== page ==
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Feeling proud, or really proud, or very proud of proudly being part of it.
Some 15% more flowers can be loaded onto an airline pallet following the development of the Flowerbox, a standardised box and pallet.
The Holland Flower Alliance (HFA) has completed a two-month trial on Nairobi-Amsterdam using the Flowerbox, which results in greater efficiencies. The trial was supported by Schiphol, a member of the HFA, along with KLM Cargo and Royal FloraHolland.
This year, Kenya was one of the last flower exporting countries to see charges for flower shipments change from actual weight to volume, a move Panalpina described as “dramatic”, adding “huge costs to shipping”.
“Other flower-producing countries such as Colombia had seen this change many years ago,” noted Colin Wells, Panalpina’s global head of industry vertical perishables. “Kenya was one of the last bastions where the carriers were more forgiving.
“But as we have all seen, carriers have been placed under pressure to increase yields and maximise payloads. Growers and importers are now exposed to the reality of volumetric charges, which places great pressure on already fragile margins.”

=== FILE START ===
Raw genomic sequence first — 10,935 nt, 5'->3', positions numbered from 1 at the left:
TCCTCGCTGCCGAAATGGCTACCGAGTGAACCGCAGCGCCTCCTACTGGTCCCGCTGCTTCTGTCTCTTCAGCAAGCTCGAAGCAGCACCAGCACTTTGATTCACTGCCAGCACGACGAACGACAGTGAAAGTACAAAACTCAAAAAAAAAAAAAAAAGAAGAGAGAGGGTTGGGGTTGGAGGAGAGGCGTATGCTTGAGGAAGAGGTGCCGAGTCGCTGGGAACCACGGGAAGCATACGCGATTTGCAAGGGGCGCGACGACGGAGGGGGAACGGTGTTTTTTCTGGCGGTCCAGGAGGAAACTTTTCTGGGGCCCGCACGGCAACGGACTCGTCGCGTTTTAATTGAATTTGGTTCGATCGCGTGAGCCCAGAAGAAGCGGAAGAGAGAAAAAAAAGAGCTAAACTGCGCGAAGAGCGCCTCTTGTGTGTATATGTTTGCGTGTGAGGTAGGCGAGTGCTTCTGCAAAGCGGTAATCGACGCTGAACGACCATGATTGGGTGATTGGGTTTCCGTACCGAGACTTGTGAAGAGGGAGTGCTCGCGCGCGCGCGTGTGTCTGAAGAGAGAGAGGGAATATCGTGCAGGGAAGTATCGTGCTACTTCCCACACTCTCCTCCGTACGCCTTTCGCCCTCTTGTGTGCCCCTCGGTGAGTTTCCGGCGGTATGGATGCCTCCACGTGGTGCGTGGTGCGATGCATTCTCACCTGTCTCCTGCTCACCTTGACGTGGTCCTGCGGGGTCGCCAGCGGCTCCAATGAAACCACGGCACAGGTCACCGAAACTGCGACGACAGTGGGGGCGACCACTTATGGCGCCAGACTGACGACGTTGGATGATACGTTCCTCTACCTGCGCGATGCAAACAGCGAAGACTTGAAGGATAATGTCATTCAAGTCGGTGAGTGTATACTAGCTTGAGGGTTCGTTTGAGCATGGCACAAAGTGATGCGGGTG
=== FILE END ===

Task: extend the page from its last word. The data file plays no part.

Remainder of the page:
The Flowerbox project aimed to reduce unused space between flower boxes and pallets on shipments by introducing a standardised size, and to increase sustainability in the supply chain. As a result, aircraft capacity is better used.
“The initial trial was very successful with a 15% increase of weight on airline pallets and boxes on the Nairobi to Amsterdam route,” said Christo van der Meer, senior consultant supply chain innovation at Royal FloraHolland.
“The results show that with the use of the Ideal Flowerbox we are able to optimise the aircraft’s load factor, which is beneficial for a sustainable and efficient operation.”
The HFA is now considering other routes to test in 2019.
Panalpina has also been trying to minimise the impact of the change to charges. Earlier this month it opened an extension to its Nairobi facility in a bid to cut overall costs for its customers. It now boasts dedicated loading bays for skidded or palletised cargo, as well as “separate cold rooms to manage specific temperature requirements for products such as cuttings, with 11 loading docks, racking that maximises vital floor space, and multiple vacuum coolers”.
Mr Wells added: “By investing not only in infrastructure, but also processes around skidding, we have reduced the traditional multiple points of handling, minimising the impact of volumetric charging, and better maintaining the integrity of the product.
“All of this results in a more transparent and cost-sensitive environment that also allows us to successfully navigate the different peaks.”